2.7 The Best and Worst of Times
Book Two / 8
Terence Myers, the man before us for the assault of his brothers, had expressed a self-awareness of his illness, and his belief that the illness had motivated his violence. In a letter to the judge, handwritten from his jail cell, Myers wrote perceptively of the problems involved in prosecuting and incarcerating the mentally ill, but at the same time he revealed a popular misunderstanding of the laws he confronted:
As a defendant, I’ll be the first to say, I’m not looking for an easy way out, but prison is not the answer for someone who has a deep rooted mental health problem. If this problem isn’t taken care of, I’ll simply end up committing a more violent act the next time. Killers go free because they have been judged as having mental health issues which have been cured through treatment. I want the very same opportunities so that I can continue to walk among society, or at least live among my fellow human beings without worrying about having to snap and hurt someone if my boiling point reaches a certain level.
From self-reflection, Myers had reached the conclusion that his best chance for obtaining treatment, restoring his mental health, and enjoying the freedom he believed he deserved was through the state’s insanity defense. If killers could “go free” after receiving treatment, then he wanted the same opportunity.
Killers, however, did not simply go free, even those very few who were successful with an insanity defense. In fact, even non-killers did not go free. A year before Myers had assaulted his brother, our court had been assigned the case of a woman who’d attacked a worker at a public health clinic. On a July morning Mary Williams, a 44 year-old African American woman, walked into the street-level clinic for a dental appointment. She had earlier tucked a butcher knife into a bag. The bag was with her that morning.
As she sat in a chair with the clinic’s admission forms to fill out, Williams began watching one of the clinic’s workers nearby. Voices in her head — what she would later call “a rumor in my own mind” — confirmed a suspicion that the worker was actually a person who had been following her. Williams’ voices convinced her that the woman was attempting either to kill her or make her prostitute herself, and that Williams needed to “take her out.” She got up from her chair, went to the desk where the clinic worker was seated, pulled out her butcher knife and began stabbing.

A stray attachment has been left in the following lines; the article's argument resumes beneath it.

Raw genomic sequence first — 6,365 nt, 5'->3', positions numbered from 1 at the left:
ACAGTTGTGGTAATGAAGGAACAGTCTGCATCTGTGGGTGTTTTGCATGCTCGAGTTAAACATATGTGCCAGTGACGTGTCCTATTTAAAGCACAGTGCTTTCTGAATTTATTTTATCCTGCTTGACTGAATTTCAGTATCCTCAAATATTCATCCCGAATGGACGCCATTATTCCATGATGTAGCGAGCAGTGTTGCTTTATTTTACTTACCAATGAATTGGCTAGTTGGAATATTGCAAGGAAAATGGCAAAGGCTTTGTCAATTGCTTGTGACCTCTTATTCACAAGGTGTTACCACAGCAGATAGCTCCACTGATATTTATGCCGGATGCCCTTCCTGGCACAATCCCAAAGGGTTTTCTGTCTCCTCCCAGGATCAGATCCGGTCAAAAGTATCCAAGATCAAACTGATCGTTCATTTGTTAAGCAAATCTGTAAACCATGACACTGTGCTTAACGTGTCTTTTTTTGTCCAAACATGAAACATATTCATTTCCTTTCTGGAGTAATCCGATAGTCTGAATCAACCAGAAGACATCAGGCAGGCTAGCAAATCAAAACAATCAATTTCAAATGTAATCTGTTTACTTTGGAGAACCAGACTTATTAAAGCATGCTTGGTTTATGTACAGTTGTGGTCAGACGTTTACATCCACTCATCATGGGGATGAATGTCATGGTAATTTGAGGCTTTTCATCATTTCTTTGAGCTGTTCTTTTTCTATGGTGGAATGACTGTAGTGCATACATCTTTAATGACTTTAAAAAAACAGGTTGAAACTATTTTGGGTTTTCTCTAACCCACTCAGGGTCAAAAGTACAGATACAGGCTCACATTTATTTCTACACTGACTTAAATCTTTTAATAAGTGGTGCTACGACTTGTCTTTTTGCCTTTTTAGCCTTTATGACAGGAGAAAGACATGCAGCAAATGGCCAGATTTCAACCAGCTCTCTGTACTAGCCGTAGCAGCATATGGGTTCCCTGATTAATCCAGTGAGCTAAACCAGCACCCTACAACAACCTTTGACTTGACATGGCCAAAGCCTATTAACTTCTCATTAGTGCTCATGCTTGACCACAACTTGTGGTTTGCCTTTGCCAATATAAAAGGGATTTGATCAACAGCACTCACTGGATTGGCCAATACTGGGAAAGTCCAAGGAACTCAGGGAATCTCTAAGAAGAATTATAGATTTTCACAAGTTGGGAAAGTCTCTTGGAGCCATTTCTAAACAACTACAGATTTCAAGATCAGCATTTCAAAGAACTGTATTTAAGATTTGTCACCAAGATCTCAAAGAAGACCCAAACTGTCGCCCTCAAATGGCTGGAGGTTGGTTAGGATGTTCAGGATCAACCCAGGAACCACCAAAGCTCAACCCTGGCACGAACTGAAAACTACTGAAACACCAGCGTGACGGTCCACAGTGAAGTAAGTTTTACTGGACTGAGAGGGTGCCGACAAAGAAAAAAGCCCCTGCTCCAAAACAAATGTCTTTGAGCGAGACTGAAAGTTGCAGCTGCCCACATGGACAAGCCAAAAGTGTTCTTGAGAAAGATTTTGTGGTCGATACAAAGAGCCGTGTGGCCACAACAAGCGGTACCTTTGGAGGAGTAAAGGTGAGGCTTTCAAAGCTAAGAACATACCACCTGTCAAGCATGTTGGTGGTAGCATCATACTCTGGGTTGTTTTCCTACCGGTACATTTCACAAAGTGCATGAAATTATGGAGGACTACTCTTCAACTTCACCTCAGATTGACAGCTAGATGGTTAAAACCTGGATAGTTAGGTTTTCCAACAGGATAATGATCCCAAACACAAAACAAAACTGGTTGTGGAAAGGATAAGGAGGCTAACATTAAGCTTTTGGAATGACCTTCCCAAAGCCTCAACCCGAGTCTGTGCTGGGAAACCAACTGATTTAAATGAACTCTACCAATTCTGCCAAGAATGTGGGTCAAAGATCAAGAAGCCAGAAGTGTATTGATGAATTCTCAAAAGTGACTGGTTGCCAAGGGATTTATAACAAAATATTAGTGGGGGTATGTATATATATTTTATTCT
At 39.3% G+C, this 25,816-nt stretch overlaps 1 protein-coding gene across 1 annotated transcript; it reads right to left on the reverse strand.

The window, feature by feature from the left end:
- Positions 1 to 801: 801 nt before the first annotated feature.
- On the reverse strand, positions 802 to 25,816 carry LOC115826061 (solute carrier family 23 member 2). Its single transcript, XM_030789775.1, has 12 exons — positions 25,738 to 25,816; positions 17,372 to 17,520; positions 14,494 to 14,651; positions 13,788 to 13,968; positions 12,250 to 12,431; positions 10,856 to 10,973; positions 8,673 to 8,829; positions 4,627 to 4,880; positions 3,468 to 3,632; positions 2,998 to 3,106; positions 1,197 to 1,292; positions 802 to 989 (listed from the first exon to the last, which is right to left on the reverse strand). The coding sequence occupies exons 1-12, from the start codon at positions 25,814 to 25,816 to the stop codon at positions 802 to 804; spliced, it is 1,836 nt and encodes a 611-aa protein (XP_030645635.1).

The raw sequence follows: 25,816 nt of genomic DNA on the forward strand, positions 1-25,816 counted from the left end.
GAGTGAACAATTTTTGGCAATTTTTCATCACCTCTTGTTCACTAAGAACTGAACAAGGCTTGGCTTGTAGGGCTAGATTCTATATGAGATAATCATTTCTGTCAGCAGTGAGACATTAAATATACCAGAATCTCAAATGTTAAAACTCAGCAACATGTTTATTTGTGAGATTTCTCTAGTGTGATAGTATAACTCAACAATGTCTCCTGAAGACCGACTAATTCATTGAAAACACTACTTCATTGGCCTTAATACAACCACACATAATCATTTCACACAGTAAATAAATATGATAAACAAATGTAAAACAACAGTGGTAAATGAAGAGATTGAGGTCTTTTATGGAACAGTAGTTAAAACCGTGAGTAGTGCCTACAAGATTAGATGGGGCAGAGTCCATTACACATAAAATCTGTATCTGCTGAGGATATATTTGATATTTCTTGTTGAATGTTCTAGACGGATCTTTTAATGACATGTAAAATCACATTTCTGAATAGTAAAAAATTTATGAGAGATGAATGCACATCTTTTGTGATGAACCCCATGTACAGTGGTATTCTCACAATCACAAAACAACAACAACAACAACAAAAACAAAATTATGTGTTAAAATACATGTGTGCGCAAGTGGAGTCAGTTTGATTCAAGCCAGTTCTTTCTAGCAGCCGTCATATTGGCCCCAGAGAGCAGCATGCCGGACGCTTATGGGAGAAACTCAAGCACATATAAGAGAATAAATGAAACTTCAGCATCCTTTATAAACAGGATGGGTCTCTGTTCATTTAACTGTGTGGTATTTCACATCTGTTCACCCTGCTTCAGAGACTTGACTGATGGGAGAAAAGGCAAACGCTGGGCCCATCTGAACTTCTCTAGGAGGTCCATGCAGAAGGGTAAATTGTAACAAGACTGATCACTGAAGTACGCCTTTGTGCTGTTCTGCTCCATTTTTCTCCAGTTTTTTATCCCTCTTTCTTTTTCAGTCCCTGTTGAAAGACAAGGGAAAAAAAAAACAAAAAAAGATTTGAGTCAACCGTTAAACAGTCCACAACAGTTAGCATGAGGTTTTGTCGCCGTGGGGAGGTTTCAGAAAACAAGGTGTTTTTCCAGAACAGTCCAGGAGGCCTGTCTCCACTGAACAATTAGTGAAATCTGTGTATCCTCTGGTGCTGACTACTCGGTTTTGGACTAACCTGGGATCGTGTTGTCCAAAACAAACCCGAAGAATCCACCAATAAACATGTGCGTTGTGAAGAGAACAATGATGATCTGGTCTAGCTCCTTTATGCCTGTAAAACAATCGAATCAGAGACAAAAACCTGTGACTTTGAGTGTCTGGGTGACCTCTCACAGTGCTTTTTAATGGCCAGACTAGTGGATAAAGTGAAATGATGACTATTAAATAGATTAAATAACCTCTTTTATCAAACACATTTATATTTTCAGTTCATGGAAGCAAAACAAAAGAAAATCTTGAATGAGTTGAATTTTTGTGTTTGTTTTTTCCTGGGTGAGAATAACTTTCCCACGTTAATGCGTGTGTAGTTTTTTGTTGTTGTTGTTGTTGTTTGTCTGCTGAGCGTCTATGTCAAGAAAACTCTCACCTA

Medical reports would indicate that the clinic worker had been stabbed in the head, both eyes, and her chest, including penetrating wounds to her heart, in the lungs, stomach, buttocks, and vagina. She sustained wounds to her liver and bowels, both hands and arms, and an artery was severed. She lost her left eye entirely, and was permanently blinded in her right eye. Upon admission to the hospital she had initially died in the operating room but was resuscitated. A mother of three, she had moved to the area fourteen years earlier from Puerto Rico to raise a family in a safe environment.
Not surprisingly, Williams had a medical history of schizophrenia, with recurring hallucinations and paranoid delusions. A series of hospitalizations for evaluation and treatment had begun eleven years earlier, but a history of noncompliance with that treatment had also begun. Once released from the hospital and freed from its institutional oversight, Williams would gradually stop taking her medicine and symptoms of her illness would return.
Five years before her attack at the public health clinic Williams had been admitted to the state’s mental hospital after assaulting a roommate and a police officer, and attempting to set on fire a tax preparer with H&R Block. On that occasion she’d been released from the hospital after two years, with the requirement to report regularly to a community mental health clinic for treatment and medication.
Despite information in Williams’ file documenting her risk of future violence and her need to remain medicated, staff at the community clinic lowered Williams’ medication dose when she complained about the way the medicine made her feel. The lowered dose gradually aggravated her psychosis. Without sufficient insight into her illness to recognize the downward spiral of symptoms, Williams slipped again into psychosis and stopped taking the drugs altogether. Eventually the rumors in her mind returned.
Williams’ case would never reach a jury. Based on the examination and evaluation of the state’s psychologist, the prosecutor decided not to oppose a defense motion for the court’s judgment of acquittal based on Williams’ legal insanity at the time of her crime.
The court’s final judgment of Williams’ acquittal would recite the required legal findings for that defense and for her hospitalization: that Williams had been charged with attempted first degree murder; that she was legally insane at the time of the attempt; that she remained a substantial present danger to other persons; and she presented a substantial likelihood of committing crimes that jeopardize public safety if not controlled. With those words, the attorneys had supported their agreed recommendation that the court commit Walker to the highest level of confinement at the state’s mental hospital for her “care and custody.”
The court’s final judgment also included three critical paragraphs. Each paragraph contained one of the three elements required to prove legal insanity under the state’s criminal statutes. Combined, the elements were the state’s modern version of the words and phrases inherited from the British justices who had crafted M’Naghten’s Rule nearly one hundred and seventy years earlier. They read: